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The Johns Hopkins University School of Medicine: 125 Years of Tradition and Innovation

The Johns Hopkins University School of Medicine: 125 Years of Tradition and Innovation

From the day the Johns Hopkins University School of Medicine opened its doors in 1893 to 18 students—three of them women—it has pursued a mission to create a worldwide legacy of education, research and patient care.

To celebrate that 125-year history, hundreds of faculty, staff, students and alumni came together on June 1 in Turner Auditorium on the East Baltimore campus for a symposium that featured remarks from university leaders and elected officials, as well as video highlights recounting the medical school’s impact in Baltimore, and the state of Maryland, nation and world. The symposium was one of many events throughout the school of medicine's 2018 reunion and alumni weekend, aptly themed "Home to Hopkins."

Speaking on the theme, “Where Tradition Meets Innovation,” Johns Hopkins University President Ronald J. Daniels and Paul B. Rothman, dean of the medical faculty and CEO of Johns Hopkins Medicine, shared what distinguishes the institution from other academic centers: pioneering research that has led to treatments for conditions such as sickle cell anemia, Lou Gehrig’s Disease and Marfan’s Syndrone; a medical curriculum for students that, from the very beginning, has offered hands-on training in the lab and at the bedside; and curious faculty members who have earned international recognitions such as the Nobel Prize and Lasker Awards.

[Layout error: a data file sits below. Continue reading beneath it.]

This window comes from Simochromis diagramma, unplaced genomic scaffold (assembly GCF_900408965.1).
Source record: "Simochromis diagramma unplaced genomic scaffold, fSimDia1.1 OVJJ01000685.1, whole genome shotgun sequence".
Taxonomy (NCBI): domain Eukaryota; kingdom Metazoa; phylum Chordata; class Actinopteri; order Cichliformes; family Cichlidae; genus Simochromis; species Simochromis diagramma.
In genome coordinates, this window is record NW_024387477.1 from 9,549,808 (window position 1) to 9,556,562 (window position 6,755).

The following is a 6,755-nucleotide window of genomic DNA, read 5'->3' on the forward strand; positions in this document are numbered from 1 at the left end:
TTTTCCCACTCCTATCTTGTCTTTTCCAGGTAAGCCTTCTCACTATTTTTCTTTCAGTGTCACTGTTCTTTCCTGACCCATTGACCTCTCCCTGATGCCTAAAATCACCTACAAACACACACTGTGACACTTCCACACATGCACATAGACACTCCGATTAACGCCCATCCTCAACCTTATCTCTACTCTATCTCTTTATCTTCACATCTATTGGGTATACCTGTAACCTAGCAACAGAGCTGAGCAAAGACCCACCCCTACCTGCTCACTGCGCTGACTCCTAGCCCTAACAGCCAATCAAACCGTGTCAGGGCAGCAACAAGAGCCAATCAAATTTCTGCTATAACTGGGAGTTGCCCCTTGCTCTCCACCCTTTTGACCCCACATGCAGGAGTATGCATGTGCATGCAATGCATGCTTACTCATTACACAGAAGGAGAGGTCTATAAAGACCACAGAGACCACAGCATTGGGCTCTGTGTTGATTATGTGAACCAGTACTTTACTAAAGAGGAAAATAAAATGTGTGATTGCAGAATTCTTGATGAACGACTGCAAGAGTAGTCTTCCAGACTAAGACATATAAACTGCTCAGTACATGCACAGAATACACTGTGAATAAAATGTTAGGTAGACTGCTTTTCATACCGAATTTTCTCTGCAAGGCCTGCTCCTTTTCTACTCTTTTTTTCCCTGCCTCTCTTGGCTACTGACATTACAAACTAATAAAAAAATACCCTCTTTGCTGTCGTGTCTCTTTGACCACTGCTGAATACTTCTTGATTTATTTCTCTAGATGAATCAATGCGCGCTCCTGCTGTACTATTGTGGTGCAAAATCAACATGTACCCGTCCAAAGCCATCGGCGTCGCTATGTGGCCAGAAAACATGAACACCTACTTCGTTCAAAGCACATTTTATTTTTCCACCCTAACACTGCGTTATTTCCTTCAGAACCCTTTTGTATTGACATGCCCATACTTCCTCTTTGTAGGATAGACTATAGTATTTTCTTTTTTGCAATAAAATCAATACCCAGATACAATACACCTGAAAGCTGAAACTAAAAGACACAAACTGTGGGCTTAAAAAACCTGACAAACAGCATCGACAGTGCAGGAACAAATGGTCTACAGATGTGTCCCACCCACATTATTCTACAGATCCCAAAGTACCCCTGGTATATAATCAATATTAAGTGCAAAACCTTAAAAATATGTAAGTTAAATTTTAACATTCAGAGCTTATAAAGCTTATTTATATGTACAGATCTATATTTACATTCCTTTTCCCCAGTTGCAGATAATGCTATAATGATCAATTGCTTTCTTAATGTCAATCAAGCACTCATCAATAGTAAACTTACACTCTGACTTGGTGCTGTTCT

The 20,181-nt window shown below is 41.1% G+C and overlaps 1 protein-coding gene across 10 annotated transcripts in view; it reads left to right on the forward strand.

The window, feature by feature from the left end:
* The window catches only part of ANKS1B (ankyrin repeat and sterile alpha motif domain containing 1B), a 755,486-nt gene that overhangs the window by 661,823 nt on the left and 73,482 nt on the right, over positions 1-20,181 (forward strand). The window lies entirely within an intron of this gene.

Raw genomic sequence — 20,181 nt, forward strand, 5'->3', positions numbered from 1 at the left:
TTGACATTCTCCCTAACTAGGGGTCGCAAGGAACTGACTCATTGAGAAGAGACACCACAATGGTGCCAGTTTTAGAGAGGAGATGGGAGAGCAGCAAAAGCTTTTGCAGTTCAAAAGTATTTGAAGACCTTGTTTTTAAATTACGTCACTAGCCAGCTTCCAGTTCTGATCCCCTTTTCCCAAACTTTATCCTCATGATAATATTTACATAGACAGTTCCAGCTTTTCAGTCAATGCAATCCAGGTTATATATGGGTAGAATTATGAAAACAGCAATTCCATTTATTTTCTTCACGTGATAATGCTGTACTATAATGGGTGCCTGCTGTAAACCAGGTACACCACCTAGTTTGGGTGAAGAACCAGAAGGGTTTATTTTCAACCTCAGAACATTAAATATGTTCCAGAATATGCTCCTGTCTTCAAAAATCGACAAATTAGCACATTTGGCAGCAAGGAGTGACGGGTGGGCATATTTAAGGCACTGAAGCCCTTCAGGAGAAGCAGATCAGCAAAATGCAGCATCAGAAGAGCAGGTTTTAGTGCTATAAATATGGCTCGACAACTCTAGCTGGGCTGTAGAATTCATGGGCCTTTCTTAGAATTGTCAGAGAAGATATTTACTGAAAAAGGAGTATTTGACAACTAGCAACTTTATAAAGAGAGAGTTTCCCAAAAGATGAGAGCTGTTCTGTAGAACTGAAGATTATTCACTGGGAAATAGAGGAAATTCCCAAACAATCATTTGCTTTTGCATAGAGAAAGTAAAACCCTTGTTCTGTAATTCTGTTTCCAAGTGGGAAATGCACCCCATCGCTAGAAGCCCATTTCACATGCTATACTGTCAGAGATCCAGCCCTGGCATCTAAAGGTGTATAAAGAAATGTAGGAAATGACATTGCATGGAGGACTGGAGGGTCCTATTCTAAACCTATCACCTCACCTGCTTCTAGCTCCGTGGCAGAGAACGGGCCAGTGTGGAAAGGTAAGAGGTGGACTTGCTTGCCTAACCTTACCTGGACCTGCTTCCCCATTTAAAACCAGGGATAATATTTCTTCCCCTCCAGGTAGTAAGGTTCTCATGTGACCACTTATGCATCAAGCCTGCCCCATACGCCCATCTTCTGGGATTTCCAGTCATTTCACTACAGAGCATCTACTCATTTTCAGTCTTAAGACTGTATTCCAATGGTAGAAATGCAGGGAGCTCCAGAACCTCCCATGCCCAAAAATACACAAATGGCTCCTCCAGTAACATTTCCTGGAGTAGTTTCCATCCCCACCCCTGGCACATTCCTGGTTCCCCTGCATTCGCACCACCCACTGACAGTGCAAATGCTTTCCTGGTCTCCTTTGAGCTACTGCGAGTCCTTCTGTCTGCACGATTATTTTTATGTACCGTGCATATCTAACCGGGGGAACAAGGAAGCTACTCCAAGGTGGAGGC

In more recent years, Johns Hopkins physicians and scientists are responsible for the lifesaving infection prevention checklist, a five-way kidney transplant and bilateral arm transplant, and advances in attacking the Zika virus’ relationship with microcephaly, and cancer immunotherapy. View a timeline video of some of our breakthroughs.

Dean/CEO Rothman spoke about feminist and philanthropist Mary Elizabeth Garrett’s role in Hopkins history. Garrett, he reminded, contributed the final and largest portion of cash needed to establish a medical school that required that women and men be admitted with the same qualifications.

Reflecting on his tenure as dean/CEO, Rothman said, “It is a unique institution. I’ve been here for six years and it’s the only medical center I know of where the word ‘cure’ is used not randomly, but often, because that's our goal: to cure human suffering and diseases.”

Daniels said, “The Johns Hopkins School of Medicine has never lost sight of the deeply humane objectives that William Welch and his fellow founder and successor as dean, William Osler, committed to 125 years ago: to pursue discovery in the advancement of human welfare, or more simply with focus always on the patient.” He added, “From this core principle have emerged discoveries ranging from the targeted use of radiation to treat cancer, to the modern pregnancy test to the creation of the field of medical genetics, which now provides the foundation for our Genes to Society curriculum—the embodiment of the schools’ commitment to reimagine medical education in the 21st century.”

Also participating in the program were Maryland Governor Larry Hogan and Baltimore City Mayor Catherine Pugh, who spoke on the state and city’s partnership with Johns Hopkins, the largest private employer in Maryland.

After going through a list of how the state supports health care, Hogan thanked Johns Hopkins for its collaborative efforts to expand health care access and affordability to improve the quality of life for Marylanders.